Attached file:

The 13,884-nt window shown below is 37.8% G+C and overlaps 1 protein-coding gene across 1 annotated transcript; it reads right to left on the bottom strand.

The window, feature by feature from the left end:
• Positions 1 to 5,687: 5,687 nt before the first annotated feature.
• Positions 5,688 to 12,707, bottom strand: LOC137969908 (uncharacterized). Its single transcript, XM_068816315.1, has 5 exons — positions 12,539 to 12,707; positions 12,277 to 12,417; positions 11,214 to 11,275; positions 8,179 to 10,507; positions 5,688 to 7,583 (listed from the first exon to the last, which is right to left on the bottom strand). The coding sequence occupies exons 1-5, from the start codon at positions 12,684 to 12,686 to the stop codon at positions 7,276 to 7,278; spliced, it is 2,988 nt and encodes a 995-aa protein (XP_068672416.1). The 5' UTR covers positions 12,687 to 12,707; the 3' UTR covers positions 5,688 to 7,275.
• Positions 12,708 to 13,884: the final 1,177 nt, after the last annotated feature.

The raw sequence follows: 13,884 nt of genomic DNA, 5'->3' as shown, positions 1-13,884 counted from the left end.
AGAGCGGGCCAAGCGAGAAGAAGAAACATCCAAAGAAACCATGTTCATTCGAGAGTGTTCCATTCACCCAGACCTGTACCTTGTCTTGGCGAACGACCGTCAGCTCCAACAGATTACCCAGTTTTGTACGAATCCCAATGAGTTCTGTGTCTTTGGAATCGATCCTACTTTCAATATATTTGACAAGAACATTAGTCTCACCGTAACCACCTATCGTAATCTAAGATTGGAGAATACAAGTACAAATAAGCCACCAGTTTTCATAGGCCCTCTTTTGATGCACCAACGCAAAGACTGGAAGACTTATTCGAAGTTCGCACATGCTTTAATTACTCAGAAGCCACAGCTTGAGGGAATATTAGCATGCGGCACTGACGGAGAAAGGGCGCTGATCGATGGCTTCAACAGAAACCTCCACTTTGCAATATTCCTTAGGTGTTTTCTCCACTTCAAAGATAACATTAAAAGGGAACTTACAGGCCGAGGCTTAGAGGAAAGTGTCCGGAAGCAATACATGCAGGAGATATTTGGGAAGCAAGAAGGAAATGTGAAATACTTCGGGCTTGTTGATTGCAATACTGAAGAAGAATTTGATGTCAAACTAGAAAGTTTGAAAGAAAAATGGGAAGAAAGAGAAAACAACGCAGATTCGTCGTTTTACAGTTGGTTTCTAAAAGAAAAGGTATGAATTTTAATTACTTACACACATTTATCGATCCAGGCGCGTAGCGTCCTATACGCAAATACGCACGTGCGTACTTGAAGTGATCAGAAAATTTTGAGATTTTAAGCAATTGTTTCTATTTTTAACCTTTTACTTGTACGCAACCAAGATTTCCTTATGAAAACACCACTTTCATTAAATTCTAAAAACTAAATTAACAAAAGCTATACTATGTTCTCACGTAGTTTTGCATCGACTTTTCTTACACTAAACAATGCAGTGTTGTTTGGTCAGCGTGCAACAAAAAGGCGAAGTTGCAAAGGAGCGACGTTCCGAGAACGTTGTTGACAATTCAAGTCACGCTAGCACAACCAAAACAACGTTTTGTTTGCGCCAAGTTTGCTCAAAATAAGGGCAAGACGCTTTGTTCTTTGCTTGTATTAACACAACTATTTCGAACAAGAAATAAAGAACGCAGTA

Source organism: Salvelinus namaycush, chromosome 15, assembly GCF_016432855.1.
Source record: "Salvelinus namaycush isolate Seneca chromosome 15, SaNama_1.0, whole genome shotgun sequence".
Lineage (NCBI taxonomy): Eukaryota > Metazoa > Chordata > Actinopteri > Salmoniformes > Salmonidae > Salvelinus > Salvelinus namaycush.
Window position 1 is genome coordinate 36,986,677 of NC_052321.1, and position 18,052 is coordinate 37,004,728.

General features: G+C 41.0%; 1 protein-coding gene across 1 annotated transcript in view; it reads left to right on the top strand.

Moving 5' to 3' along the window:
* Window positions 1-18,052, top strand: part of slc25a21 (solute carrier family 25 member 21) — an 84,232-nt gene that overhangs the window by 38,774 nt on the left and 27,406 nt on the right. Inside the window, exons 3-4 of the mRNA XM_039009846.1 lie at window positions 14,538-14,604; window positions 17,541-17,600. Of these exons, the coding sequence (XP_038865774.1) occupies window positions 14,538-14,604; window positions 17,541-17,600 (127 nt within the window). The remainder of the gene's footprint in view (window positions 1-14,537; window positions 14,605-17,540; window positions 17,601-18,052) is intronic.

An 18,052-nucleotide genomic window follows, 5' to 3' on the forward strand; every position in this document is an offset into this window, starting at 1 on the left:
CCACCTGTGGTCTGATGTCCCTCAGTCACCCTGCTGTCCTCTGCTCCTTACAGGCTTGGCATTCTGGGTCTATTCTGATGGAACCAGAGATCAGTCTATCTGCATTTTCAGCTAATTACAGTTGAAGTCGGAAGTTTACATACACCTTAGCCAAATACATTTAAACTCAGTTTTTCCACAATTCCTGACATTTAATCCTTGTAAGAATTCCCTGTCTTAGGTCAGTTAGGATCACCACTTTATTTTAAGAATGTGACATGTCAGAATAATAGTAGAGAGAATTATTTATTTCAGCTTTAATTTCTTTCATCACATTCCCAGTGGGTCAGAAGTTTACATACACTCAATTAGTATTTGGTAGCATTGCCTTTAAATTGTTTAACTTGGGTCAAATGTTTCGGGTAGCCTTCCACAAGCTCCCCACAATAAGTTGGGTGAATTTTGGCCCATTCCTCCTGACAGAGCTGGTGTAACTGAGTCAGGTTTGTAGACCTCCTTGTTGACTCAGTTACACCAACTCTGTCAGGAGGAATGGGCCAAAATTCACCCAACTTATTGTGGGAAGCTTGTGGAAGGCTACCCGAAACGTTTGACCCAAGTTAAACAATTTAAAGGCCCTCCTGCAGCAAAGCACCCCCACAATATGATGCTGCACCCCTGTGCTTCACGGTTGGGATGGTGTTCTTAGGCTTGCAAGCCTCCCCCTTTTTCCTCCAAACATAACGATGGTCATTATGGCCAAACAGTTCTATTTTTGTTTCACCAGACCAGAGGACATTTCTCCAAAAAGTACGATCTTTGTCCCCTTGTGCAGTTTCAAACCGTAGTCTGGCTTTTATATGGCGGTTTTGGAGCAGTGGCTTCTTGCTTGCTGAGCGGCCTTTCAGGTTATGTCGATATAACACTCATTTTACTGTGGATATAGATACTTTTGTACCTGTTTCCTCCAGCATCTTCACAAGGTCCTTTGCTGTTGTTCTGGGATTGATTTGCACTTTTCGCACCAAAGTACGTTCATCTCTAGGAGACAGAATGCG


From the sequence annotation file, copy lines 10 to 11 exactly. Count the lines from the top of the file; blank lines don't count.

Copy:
Lineage (NCBI taxonomy): Eukaryota > Metazoa > Chordata > Actinopteri > Salmoniformes > Salmonidae > Salvelinus > Salvelinus namaycush.
Window position 1 is genome coordinate 36,986,677 of NC_052321.1, and position 18,052 is coordinate 37,004,728.